These may not be available, but it's worth asking.

If the show is mic'd, you can sometimes get improved audio by putting a mic in front of or pointing a shotgun at a speaker.

Also, a shotgun on the camera will be better than an omni or built-in camera mic.

Also, a small mixer before the camera can help getting good levels when using not-the-best sound.

If nothing else is possible, a small wireless at the front of the apron will give you better audio than from the back of the house.

In some theater there are already mics hanging over the stage (used for glee club performances or whatever) that only have to be turned on. (Or there may not be mics, but there will be cables hanging to plug mics into, and the mics are in a cabinet somewhere.)

If you do a lot of this, a couple of audio technica boundary mics you could put on the front of the stage might be worth getting.

Just by considering all the possibilities, you will find something that works in the kinds of places you tape.
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Old June 23rd, 2007, 12:16 AM   #26
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Originally Posted by David Scattergood View Post
And I guess you'd require at least one or two assistants for that set up?
I'm not sure about your definition of "assistant." Crew consists of 3-4 camera ops and a director.

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Sorry Stephen - not sure in what context you mean by 'switching live to tape' and 'basic line cut'?
Most of the work I do is out of a live production truck, so I'll be sitting at a switcher and cutting shots live. I do very little editing, and prefer to keep it that way. Cutting it live cuts your time commitment to a quarter or even less of what editing in post would take. Doing multicam out of a production truck also lets you match the colors on your cameras precisely and takes the burden of riding iris off the camera operators so they can focus on getting shots. I can record isos of individual cameras if I want, but unless I blatantly screw something up it's not necessary.


If you have to set your own audio for a theater thing, a PZM at each side of the stage works pretty well.
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Old June 23rd, 2007, 02:38 AM   #27
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Hi David,

Now that you mention, yes indeed I use a remote zoom unit on my tripod. You simply can't do the same shots without it. I also flip open the LCD and leave the Focus assist most of the time. On my remote unit I configured the RET button to switch the Focus Assist, so I can check colors very quicly without messing around to search for the knobs in the dark on the camera, which introduces small shakes on the camera during shooting otherwise.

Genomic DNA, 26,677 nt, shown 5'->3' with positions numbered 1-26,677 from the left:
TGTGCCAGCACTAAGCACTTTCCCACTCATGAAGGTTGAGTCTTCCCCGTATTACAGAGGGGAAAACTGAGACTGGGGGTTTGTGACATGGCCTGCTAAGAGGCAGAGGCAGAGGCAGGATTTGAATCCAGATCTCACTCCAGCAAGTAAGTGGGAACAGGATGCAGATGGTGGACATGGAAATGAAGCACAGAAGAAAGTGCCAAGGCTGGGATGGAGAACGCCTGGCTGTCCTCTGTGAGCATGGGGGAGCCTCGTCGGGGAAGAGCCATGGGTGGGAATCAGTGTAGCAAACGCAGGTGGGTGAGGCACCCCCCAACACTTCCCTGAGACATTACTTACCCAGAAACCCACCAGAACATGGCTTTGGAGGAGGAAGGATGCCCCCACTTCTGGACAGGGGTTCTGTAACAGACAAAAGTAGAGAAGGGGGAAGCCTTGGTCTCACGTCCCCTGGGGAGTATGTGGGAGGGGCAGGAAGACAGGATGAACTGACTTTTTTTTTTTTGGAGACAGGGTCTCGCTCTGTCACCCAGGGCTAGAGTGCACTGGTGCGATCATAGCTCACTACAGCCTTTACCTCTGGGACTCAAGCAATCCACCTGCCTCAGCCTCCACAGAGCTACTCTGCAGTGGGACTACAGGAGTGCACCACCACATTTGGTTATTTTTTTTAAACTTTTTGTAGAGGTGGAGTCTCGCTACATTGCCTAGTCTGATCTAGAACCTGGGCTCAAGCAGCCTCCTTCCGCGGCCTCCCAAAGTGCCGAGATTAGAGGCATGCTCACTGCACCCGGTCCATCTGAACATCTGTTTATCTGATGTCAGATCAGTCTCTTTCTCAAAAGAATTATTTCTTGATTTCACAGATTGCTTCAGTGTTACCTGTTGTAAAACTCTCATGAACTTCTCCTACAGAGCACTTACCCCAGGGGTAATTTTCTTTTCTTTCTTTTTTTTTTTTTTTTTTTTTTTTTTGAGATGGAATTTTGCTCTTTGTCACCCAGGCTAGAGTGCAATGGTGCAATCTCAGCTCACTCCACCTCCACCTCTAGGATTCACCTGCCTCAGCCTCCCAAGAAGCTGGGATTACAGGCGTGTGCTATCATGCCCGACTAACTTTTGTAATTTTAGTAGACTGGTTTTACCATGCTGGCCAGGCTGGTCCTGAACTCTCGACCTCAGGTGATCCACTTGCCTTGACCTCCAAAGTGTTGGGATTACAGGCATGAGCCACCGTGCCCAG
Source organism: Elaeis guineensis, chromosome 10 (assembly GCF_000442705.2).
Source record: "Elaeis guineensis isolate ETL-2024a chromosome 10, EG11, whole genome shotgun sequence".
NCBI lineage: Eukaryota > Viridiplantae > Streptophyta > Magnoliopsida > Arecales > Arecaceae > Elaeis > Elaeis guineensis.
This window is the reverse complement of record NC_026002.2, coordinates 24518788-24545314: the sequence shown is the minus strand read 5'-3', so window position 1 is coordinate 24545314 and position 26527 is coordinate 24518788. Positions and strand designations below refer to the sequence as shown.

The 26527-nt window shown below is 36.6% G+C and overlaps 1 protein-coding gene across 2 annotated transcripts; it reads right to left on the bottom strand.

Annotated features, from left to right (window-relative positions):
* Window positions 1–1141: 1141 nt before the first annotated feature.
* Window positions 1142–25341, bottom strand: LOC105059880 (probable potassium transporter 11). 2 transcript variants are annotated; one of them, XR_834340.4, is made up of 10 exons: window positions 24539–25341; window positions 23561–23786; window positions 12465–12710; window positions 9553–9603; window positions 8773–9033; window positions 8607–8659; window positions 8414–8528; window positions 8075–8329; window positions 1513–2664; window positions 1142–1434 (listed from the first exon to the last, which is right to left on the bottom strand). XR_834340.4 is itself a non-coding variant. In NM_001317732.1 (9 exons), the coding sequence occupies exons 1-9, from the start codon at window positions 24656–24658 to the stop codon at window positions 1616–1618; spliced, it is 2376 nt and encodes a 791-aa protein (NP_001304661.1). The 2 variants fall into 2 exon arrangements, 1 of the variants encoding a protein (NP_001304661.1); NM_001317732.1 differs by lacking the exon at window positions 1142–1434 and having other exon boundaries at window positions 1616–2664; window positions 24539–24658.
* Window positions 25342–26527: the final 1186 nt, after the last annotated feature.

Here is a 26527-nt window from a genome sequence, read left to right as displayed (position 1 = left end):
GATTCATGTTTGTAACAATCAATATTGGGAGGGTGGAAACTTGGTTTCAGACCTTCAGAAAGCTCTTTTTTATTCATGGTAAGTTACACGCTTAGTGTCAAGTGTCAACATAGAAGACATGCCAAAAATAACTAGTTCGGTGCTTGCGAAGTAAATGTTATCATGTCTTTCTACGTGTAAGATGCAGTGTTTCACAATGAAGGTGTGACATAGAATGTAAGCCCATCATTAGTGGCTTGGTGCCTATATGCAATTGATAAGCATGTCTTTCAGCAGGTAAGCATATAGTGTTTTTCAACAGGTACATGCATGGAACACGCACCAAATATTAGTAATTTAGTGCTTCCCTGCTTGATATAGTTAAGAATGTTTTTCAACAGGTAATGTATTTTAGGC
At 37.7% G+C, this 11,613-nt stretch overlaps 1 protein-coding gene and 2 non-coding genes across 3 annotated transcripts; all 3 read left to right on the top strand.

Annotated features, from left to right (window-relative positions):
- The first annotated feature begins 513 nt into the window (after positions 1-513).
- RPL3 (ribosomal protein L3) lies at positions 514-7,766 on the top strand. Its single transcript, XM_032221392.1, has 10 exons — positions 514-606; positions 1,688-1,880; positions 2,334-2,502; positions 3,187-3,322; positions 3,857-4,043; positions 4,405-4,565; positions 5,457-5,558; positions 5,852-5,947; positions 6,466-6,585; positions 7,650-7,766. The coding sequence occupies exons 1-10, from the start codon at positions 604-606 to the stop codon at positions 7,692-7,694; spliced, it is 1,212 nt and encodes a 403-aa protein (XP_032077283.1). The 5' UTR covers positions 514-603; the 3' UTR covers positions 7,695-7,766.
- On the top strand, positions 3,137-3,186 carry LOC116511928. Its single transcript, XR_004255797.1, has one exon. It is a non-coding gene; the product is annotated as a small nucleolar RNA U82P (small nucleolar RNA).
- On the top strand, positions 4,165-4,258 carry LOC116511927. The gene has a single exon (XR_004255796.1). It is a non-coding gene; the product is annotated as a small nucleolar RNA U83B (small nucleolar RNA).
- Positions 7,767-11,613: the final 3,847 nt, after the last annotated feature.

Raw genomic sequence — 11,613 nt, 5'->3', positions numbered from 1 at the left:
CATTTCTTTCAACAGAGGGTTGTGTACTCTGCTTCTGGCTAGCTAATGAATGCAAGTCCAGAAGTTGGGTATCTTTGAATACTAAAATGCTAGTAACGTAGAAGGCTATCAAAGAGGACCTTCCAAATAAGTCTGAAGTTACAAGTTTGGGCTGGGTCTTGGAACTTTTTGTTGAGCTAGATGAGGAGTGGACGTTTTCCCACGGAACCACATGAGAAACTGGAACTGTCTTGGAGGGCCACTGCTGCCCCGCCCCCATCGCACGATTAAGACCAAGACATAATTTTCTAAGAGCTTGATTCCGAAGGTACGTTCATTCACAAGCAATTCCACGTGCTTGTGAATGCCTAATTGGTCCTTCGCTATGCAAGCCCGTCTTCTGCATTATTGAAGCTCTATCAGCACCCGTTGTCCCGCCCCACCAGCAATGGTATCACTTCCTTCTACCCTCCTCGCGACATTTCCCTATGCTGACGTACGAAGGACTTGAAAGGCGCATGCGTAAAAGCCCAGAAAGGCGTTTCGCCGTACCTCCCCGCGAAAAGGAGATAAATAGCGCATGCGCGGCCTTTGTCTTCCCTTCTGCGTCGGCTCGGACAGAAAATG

Marc
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Old June 23rd, 2007, 05:01 AM   #28
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If the show is mic'd, you can sometimes get improved audio by putting a mic in front of or pointing a shotgun at a speaker.

Also, a shotgun on the camera will be better than an omni or built-in camera mic.
Thanks Jack. Not sure how well the HD100 on board mic performs (the jobs I've done in the past never really required audio...all going to soundtrack at a later date), though fortunately the HD100 has 2 XLR inputs.. I'm going to take along my ME66/K6 shotgun this evening and see if I can locate it centrally - I'll speak to the sound guys at the theatre but I feel I'll be limited with my options. I'm pretty sure I'm the only person documenting this performance in any way but it's an established theatre so I'd hope there were facilities for audio.
Anything which pointed over the audience (or was as close to the stage as possible) will help. The audience mainly consisted of parents the performing children who also had much younger siblings sat 'watching'...I've this baby crying every 10 or so minutes!
I've taken all these tips in - cheers.

Quote:
Originally Posted by Stephan Ahonen View Post
I'm not sure about your definition of "assistant." Crew consists of 3-4 camera ops and a director.


Most of the work I do is out of a live production truck, so I'll be sitting at a switcher and cutting shots live. I do very little editing, and prefer to keep it that way. Cutting it live cuts your time commitment to a quarter or even less of what editing in post would take. Doing multicam out of a production truck also lets you match the colors on your cameras precisely and takes the burden of riding iris off the camera operators so they can focus on getting shots. I can record isos of individual cameras if I want, but unless I blatantly screw something up it's not necessary.


If you have to set your own audio for a theater thing, a PZM at each side of the stage works pretty well.
I was thinking at one stage you were a one man band Stephen - and you were somehow operating all those camera's not unlike those plate spinners you see on variety shows! I thought perhaps you had somebody there with you to assist you....but of course you have a full crew!

I used PZM's at college years ago and almost forgotten about them. It might be wise to jump on ebay for some second hand kits (the aforementioned PZM's and other mics).
Understand what you mean about switching live to tape - phew what a set up - I currently have a heavy bag or two and aching arms! Hopefully though I can widen my reach over the coming year/years. I can see it making absolute sense to do it that way given the right equipment.

Quote:
I can record isos of individual cameras if I want, but unless I blatantly screw something up it's not necessary.
Forgive me if I'm incorrect but would this relate to shutter speed on the camera's eg a particularly fast moving sequence might follow a slow, melodramatic portion of a production?

Quote: